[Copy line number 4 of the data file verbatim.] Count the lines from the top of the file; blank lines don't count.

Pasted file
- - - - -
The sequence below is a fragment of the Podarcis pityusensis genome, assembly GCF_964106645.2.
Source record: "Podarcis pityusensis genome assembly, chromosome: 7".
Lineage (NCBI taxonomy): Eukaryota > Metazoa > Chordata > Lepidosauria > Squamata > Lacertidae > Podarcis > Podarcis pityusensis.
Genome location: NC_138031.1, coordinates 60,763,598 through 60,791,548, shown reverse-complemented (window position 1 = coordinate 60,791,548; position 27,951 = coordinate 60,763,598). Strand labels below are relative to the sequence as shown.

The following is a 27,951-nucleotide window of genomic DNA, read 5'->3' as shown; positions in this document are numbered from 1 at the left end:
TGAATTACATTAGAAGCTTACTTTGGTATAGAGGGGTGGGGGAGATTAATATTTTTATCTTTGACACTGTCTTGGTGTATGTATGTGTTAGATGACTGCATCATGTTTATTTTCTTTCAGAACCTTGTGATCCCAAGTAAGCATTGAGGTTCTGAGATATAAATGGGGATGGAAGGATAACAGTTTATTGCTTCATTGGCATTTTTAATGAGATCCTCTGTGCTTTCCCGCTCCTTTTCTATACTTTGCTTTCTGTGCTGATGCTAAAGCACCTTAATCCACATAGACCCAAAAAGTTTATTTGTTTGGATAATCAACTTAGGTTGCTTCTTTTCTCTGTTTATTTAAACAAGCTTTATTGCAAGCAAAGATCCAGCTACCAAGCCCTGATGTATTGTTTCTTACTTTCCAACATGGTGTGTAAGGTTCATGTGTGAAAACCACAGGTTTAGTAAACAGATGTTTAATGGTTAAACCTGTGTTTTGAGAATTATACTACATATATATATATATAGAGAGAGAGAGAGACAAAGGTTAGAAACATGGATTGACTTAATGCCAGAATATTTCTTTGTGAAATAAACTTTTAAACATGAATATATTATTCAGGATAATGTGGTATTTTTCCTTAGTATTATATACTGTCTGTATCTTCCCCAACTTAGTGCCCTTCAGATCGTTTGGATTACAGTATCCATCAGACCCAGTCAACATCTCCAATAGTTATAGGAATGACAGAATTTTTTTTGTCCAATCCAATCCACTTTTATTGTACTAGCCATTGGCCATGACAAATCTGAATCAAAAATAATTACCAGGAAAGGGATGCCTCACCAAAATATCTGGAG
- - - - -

Genome location: NC_138031.1, coordinates 60,763,598 through 60,791,548, shown reverse-complemented (window position 1 = coordinate 60,791,548; position 27,951 = coordinate 60,763,598). Strand labels below are relative to the sequence as shown.